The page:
Various other sweets are heaped at every stand, in towering jumbles of color.

A spice stand. Yet another favorite picture from this trip! (As a side note, I'm not sure what "chicken spice" is, but it seemed to be very popular.)

Turkish coffee – As an avid coffee drinker, I was in heaven sipping a few Turkish coffees during my trip. This one I drank right outside Hagia Sophia.

Hot, rich and... uh oh, please no jokes about how I like my men?

Umlauts are funny. Even the word itself makes me giggle. And Turkish words are full of them: among Istanbul’s neighborhoods are Eyüp, Karaköy, Tünel and the double-whammy of Eminönü.

Vast – The city of Istanbul is 5,343 square km (2,062.9 sq mi) in size. With an official population density of 2,481/km2 (6,425.8/sq mi), you can imagine just how crowded this city is, and just how many people call it home.

Water – Istanbul is a city very connected to its water. Carrie and I remarked again and again how central the Bosphorus seemed to the feel of the city, and just how much of its life is found on its waterfront(s). We even saw dolphins every single day we were there!

The Hagia Sophia and Blue Mosque skyline at sunset, from our vantage point on the ferry.

Taken on the ferry ride to the Prince Islands.

On our standing-room-only ferry ride back from the Prince Islands.

Yemek is Turkish for food! I know, I’m so mean–I made you wait all the way until the Y’s for all my food photos! Get ready for a big ol’ droolfest, as we did not skimp on the good eats on this trip… in fact, one night I ate so much I very nearly threw up out the window of our taxi on the ride home!! In my defense, Istanbul drivers are crazy, but I definitely overdid it. Whoops. Who wouldn’t with all this lamb?!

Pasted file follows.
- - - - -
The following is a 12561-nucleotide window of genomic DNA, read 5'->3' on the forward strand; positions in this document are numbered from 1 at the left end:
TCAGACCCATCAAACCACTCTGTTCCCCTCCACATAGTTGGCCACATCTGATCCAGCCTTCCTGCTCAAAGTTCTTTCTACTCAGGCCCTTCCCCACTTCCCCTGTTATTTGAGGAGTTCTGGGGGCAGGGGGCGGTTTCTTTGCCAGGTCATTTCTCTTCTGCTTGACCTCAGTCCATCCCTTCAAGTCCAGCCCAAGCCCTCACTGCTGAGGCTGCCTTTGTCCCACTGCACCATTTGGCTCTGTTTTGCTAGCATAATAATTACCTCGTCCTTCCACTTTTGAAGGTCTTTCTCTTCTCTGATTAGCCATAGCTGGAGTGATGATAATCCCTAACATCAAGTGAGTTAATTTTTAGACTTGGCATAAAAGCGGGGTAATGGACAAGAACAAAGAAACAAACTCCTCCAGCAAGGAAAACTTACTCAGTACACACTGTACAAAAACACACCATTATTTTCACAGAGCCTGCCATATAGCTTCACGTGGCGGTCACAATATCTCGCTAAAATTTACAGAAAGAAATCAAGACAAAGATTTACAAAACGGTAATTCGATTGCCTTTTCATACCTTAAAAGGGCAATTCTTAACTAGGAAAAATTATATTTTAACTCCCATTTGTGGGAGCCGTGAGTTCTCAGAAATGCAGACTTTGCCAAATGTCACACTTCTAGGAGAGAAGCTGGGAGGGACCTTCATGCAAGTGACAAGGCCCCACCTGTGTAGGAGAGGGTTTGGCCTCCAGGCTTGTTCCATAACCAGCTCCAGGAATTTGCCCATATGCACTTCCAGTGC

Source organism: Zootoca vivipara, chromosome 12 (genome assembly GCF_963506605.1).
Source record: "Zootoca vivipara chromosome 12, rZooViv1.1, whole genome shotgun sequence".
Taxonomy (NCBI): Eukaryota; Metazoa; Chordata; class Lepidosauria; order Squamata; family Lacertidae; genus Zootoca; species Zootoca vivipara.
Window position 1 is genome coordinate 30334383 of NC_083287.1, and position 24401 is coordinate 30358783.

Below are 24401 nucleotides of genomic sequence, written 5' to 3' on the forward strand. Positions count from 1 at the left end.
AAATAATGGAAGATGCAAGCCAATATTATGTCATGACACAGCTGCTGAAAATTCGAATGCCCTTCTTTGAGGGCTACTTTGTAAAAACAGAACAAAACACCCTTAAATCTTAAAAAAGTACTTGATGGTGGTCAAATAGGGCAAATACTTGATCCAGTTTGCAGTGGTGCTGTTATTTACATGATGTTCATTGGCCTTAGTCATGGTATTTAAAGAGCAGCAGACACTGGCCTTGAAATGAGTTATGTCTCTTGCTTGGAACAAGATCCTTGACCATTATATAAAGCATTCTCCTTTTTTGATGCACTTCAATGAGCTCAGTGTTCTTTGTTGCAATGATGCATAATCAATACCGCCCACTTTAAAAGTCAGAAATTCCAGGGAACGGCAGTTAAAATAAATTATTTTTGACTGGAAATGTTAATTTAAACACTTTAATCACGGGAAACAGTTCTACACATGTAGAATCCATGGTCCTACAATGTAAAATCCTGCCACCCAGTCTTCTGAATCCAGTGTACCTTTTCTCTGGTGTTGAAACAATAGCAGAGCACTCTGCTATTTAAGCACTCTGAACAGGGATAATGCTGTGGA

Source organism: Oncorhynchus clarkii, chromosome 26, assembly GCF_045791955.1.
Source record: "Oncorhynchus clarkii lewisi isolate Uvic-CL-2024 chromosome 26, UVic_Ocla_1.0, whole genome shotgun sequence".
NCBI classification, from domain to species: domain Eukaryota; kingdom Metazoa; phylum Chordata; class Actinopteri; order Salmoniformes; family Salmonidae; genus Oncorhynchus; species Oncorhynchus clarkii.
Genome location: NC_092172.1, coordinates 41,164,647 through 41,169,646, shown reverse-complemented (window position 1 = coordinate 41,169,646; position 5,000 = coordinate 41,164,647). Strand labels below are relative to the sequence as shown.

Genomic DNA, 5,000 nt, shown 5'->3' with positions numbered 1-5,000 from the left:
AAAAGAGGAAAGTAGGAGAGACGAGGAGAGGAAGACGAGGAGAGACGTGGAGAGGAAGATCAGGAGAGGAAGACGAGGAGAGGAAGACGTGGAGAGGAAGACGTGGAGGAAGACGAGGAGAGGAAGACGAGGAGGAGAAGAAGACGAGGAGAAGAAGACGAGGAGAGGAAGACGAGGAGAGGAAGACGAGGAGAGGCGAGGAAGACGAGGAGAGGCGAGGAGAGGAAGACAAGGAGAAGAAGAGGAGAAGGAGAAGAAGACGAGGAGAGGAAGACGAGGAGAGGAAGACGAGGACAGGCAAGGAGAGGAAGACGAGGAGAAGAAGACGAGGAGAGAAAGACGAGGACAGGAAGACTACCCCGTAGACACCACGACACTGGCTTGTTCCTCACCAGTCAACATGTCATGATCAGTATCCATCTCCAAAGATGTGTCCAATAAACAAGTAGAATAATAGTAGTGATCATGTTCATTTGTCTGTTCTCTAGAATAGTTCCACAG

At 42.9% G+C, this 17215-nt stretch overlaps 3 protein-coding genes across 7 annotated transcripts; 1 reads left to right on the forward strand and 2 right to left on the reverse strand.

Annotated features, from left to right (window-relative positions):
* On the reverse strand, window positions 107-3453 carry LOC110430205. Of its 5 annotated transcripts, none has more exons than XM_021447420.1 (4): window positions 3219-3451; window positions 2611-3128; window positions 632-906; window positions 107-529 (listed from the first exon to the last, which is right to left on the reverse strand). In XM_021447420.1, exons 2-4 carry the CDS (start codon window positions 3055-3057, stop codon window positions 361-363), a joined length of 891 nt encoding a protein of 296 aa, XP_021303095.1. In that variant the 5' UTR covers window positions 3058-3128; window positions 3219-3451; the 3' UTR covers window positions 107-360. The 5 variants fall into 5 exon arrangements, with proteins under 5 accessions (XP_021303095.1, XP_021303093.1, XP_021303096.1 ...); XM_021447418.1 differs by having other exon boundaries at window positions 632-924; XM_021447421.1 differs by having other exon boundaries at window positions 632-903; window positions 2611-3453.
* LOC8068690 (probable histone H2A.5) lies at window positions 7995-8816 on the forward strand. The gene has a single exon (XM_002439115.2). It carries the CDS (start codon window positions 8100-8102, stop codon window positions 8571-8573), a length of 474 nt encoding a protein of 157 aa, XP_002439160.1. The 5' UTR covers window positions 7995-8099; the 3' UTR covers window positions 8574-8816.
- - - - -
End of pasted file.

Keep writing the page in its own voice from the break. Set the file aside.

Grilled corn is a popular street food snack. It tasted just like popcorn!

My stomach says to taste ALL THE THINGS!, but my brain remembers the taxi ride. I hate my brain. By the way, does anyone else read Hyperbole and a Half? My stomach seems to speak in Hyperbole-and-a-Half comedy now!

Ayran is a salty yogurt drink. It's very salty, but I liked it! We had it right after our Turkish bath adventure, and it was a great way to beat the heat--very cold and refreshing.

Dessert one day (at Ciya--see below!) was a series of unusual savory-gone-sweet preserves--tomato, walnut, some unidentifiable citrus fruit, eggplant, pistachio cream, pumpkin and olive. They all tasted sweet, and were delicious no matter how strange it sounds! We washed it down with thyme-oregano tea.

The inside of the walnut preserves, served with clotted cream.

When we arrived at Çiya Sofrasi, on the Asian side, we got to choose from all these incredible concoctions by simply looking and pointing. This was hands-down the best meal we had. A trip to Istanbul without a meal at Çiya would be a mistake--trust me!

The dishes we chose! From right, a dish with beef and cherries, an incredible stuffed swish chard dish, lamb with chickpeas in a yogurt sauce, a stew with lamb and eggplant and tomatoes, and a very minty lamb and snow pea dish. It was all absolutely excellent. Our favorite was the stuffed swiss chard, but their felafel (not pictured) was the best I've ever had!

Dessert another night--poached quince (the most underrated fruit of all time!) with pistachio and vanilla ice cream.

Lamb kebab!! The surprise here was the white puree on the far side of the plate, which turned out to be eggplant with cheese, milk and nutmeg. It was delightfully sweet and creamy--I'm not a huge fan of eggplant, but I sure would eat it prepared like that every time!

This was one of my very favorite dishes from the whole trip. Spiced lamb was wrapped in a sort of crepe, and then baked with cheese on top. I am making it my mission to try and find a recipe and recreate it when I get back to the US!